Then, of course, Hannele and I told Aoi about all the usual Finland history stuff (most of which, we noticed, even we had forgotten; YouTube was helpful with all the pre-1900s stuff). This video luckily did most of the job for us. After that, we went one layer deeper and talked about how Tampere originally started to flourish as an industrial town where factories brought in lots of workers from all around. We were in Tampella, after all, a part of the city named after a combination of the city name and the Finnish word for flax (Tampere + pellava = Tampella).

It was a rather chaotic, unplanned setting where we just went from YouTube video to another, desperate in trying to keep some sort of structure in our ramblings. But that’s what made it fun and interesting! Fun and interesting enough to justify doing this another time with Japanese history and culture, which we did! More about that on the next post.

FIN-JAP Meeting IV: The Games Museum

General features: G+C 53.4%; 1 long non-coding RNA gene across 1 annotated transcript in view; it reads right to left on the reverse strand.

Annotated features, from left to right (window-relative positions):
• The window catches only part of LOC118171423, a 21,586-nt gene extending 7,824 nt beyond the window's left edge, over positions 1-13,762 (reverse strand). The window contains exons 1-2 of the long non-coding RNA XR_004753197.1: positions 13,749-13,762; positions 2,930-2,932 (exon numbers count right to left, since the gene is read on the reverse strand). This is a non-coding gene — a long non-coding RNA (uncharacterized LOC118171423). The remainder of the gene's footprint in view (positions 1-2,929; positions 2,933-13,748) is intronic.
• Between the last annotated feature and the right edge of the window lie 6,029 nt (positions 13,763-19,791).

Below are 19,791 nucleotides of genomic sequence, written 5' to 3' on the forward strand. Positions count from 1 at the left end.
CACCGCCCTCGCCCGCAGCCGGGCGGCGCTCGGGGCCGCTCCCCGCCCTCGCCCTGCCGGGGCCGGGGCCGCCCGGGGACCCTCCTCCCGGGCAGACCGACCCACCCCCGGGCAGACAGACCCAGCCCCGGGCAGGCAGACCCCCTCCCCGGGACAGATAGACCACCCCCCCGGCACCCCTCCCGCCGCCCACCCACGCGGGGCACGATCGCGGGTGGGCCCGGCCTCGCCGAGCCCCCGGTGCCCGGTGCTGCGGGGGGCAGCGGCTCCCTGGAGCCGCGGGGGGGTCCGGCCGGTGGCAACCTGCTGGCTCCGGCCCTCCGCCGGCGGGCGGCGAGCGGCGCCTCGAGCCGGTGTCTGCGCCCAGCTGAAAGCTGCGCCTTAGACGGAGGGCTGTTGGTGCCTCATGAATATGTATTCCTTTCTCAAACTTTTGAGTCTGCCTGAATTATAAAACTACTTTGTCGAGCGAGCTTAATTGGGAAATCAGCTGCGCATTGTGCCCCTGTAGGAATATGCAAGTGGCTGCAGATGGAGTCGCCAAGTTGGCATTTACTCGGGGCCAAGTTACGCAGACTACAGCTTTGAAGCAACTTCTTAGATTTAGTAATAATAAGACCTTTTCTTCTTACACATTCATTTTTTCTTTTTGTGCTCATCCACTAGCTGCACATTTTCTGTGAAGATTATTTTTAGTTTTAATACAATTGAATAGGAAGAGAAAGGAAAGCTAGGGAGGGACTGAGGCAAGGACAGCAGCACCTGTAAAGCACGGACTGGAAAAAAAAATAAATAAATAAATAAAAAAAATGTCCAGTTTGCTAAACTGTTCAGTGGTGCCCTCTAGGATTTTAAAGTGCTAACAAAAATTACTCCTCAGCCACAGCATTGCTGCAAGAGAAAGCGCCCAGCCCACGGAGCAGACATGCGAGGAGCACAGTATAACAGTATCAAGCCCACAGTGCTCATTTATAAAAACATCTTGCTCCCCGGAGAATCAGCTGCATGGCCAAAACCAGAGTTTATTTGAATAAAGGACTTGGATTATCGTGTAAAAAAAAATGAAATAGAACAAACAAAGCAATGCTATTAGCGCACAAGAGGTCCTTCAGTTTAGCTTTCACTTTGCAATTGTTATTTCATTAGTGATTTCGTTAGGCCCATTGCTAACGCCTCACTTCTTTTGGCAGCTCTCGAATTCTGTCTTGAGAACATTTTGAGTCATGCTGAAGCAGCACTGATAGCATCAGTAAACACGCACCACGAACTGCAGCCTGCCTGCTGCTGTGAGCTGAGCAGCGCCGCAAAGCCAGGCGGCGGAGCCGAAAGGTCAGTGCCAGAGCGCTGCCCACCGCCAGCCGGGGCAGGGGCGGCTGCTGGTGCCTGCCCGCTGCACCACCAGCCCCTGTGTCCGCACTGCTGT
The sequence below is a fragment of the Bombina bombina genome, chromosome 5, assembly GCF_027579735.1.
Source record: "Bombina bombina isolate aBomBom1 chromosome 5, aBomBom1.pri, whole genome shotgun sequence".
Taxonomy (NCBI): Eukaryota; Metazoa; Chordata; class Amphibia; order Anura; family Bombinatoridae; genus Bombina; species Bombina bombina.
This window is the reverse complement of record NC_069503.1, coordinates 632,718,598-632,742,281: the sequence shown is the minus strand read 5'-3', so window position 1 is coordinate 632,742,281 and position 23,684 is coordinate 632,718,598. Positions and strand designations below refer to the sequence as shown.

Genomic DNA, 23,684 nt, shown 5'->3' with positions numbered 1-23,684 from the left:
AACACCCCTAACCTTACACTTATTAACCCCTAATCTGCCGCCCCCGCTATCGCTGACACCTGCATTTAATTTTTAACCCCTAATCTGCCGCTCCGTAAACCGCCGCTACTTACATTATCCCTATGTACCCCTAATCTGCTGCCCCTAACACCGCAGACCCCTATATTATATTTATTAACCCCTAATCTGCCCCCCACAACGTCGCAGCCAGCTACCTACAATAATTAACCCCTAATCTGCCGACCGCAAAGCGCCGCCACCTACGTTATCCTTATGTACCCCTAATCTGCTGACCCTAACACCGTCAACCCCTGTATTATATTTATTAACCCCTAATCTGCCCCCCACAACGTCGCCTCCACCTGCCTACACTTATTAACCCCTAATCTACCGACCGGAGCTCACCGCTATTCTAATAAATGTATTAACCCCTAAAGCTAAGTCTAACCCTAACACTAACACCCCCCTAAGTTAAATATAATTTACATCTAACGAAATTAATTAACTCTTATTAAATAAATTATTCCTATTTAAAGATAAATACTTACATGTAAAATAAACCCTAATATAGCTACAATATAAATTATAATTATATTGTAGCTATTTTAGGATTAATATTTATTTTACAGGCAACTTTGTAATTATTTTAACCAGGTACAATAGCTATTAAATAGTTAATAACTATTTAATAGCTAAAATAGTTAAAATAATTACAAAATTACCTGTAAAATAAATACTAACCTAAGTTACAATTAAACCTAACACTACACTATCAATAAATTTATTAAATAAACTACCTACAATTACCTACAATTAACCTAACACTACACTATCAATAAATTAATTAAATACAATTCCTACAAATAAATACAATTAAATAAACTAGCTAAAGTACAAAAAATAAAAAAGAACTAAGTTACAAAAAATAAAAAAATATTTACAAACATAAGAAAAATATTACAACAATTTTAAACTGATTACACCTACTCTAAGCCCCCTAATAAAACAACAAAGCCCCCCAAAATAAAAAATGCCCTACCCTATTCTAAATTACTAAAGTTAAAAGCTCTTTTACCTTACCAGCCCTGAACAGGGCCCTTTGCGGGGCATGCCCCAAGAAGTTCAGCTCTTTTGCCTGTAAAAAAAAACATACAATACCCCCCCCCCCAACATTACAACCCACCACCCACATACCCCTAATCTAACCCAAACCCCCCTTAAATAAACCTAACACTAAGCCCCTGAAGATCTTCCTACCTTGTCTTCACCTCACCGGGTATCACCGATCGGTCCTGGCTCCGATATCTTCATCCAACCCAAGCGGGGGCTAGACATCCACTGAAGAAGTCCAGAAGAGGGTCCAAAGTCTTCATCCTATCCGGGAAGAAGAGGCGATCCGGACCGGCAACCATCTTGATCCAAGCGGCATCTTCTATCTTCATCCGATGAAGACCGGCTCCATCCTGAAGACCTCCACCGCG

As some of you may know, Vapriikki (the museum center of Tampere) is free between 3 and 6 pm on Fridays. Hannele, Aoi and I took advantage of this fine benefit and went there for a quick tour of the new games museum. Video games seemed like a cool Finnish-Japanese theme, as both countries are known to be good at making at least some sorts of electronic games.

Picture very much unrelated
Picture very much unrelated

The space we spent the most time in was the small arcade room with all the cool cabinets like Outrun, Puzzle Bobble and Defender. I was impressed by Hannele’s pinball skills. Aoi told me that in Japan, arcades are still common in shopping malls and such, whereas in Finland they are nearly extinct. I told her that there is one really good arcade in Helsinki, and that that arcade focuses mainly on Japanese arcade machines. (I highly recommend Sugoi for anyone actually reading this.)

Pew pew
Pew pew

Some other cool things at the museum were these living room exhibits where they had constructed a room for each decade of electronic gaming in Finland and a huge wall of dfferent gaming consoles from these eras (most of them Japanese). What was surprising to me was that Aoi had never seen the Western model of the NES (or Famicom as it is known in Japan). This didn’t stop her from having a pretty good handle of the controller when playing Super Mario Bros in the 90s living room, though.